Expert companies such as Moduslink allow businesses to reduce transport costs effectively by providing businesses the opportunity to outsource their end-to-end Supply Chain and transport activities. Get a personalized offer, contact Moduslink today.


    Bloomberg. (2021, April). Higher Shipping Costs Are Here to Stay, Sparking Price Increases.

    Campbell, S., Phillips, D., & Campbell-phillips, S. (2020, July). Lack of Communication between Management and Employees. Researchgate.

    Hofman, W., Dalmolen, S., & TNO, The Hague, The Netherlands. (2019, August). Supply Chain visibility ledger. Researchgate.

    Statista. (2021, July 7). Online share of retail trade in selected countries 2014–2021.


  • The effects of outsourcing your Supply Chain after Brexit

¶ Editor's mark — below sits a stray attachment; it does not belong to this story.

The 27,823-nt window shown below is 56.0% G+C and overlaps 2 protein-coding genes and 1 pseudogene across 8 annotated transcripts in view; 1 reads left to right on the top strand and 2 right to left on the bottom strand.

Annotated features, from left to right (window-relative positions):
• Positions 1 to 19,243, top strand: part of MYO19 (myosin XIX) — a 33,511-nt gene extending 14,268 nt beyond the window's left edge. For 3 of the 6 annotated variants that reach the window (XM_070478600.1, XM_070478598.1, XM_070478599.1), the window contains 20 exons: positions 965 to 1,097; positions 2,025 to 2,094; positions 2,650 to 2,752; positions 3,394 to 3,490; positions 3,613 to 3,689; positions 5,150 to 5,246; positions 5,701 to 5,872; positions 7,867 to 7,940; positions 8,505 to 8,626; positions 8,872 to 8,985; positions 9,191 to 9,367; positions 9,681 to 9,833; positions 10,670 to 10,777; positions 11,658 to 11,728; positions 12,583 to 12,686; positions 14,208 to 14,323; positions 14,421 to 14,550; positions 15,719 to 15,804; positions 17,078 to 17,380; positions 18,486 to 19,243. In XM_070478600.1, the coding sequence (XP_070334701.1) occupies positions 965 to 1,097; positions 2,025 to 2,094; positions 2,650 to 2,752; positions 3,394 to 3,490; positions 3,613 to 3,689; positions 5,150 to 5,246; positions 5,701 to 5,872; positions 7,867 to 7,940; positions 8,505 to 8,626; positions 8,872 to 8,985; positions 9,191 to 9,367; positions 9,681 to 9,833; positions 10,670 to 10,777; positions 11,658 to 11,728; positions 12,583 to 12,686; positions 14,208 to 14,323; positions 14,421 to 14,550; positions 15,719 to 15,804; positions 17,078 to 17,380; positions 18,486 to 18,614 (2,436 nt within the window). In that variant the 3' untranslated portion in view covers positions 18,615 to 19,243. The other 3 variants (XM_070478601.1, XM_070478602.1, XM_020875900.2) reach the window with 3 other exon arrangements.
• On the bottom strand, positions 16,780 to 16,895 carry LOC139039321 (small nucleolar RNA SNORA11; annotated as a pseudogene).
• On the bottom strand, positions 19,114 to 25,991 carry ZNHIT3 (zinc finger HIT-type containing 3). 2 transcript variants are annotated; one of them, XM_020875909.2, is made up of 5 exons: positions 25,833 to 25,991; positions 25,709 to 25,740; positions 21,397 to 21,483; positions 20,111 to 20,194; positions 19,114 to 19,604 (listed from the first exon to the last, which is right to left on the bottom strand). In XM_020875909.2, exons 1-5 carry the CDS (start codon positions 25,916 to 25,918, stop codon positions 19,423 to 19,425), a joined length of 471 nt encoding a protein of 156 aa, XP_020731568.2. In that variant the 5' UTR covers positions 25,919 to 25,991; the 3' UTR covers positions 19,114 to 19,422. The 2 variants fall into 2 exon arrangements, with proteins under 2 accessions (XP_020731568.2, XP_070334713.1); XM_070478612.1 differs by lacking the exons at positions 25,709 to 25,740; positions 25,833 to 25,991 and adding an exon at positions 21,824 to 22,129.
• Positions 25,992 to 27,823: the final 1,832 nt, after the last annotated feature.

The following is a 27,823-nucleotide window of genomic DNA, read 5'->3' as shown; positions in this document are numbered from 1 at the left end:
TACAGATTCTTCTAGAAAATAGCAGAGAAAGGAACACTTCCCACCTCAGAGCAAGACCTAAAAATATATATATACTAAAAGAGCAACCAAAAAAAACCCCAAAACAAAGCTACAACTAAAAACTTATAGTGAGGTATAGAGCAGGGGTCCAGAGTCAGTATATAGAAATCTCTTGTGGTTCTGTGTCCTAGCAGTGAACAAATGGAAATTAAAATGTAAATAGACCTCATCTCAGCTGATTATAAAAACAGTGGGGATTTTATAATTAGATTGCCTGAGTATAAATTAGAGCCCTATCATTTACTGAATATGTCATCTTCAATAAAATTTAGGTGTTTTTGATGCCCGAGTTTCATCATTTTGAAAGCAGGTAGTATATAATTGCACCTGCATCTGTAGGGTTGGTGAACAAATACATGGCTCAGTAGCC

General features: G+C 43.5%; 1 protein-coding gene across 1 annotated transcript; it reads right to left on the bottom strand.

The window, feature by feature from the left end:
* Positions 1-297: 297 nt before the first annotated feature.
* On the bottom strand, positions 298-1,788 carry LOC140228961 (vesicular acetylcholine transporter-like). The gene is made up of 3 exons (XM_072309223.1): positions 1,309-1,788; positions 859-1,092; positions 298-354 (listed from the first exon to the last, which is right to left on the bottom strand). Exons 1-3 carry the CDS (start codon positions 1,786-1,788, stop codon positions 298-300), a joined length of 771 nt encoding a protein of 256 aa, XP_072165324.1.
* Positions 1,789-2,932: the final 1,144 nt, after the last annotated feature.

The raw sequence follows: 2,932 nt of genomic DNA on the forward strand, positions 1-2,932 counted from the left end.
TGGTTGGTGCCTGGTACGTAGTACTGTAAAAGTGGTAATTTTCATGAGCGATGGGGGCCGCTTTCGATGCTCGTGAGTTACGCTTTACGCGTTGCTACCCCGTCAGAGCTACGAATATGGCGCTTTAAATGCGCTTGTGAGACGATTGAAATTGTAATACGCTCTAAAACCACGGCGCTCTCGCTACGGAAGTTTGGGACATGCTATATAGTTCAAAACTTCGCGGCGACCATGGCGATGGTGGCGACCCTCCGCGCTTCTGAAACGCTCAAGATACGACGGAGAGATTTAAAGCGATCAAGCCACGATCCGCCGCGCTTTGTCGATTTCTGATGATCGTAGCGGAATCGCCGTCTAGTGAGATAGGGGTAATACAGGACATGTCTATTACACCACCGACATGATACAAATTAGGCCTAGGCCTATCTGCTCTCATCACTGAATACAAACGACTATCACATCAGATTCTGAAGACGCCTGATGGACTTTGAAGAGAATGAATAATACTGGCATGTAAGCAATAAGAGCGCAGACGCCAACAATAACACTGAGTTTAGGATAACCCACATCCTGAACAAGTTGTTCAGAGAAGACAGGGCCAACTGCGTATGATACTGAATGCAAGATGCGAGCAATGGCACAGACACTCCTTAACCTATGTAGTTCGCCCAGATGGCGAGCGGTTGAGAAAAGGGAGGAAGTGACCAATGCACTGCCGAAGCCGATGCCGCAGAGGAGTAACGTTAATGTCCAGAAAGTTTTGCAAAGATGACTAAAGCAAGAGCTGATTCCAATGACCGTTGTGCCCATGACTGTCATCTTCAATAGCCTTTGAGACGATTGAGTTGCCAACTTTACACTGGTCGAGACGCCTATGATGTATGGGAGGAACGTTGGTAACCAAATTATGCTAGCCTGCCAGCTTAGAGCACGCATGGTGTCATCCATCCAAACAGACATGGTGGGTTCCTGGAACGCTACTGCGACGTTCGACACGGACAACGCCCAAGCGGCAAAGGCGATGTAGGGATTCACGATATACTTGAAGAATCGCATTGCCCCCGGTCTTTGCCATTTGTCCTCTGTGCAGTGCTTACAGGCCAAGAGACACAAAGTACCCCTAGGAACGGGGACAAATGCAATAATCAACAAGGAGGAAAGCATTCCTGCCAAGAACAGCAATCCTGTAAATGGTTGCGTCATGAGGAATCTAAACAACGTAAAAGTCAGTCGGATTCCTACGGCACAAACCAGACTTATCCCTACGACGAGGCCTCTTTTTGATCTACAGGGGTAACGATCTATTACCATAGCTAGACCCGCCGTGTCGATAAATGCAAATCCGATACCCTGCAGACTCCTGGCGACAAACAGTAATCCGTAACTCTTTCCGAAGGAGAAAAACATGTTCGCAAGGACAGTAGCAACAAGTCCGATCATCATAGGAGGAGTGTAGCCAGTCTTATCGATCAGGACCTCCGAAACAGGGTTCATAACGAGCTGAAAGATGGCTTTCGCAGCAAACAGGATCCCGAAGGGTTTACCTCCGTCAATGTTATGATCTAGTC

A little over a year has passed and Brexit is still causing many disruptions amongst industries. Virtually any company that must maintain a streamlined Supply Chain cannot deny the strong effects Brexit has had within the industry. Companies must deal with rising issues such as changing Import/Export regulations, restrictions concerning the free movement of people and managing supplier relations. One of the most predominant effects faced by companies concerns the increase in complexity in cross border customs/tax regulation. This is especially relevant in the Transport and Logistics sector.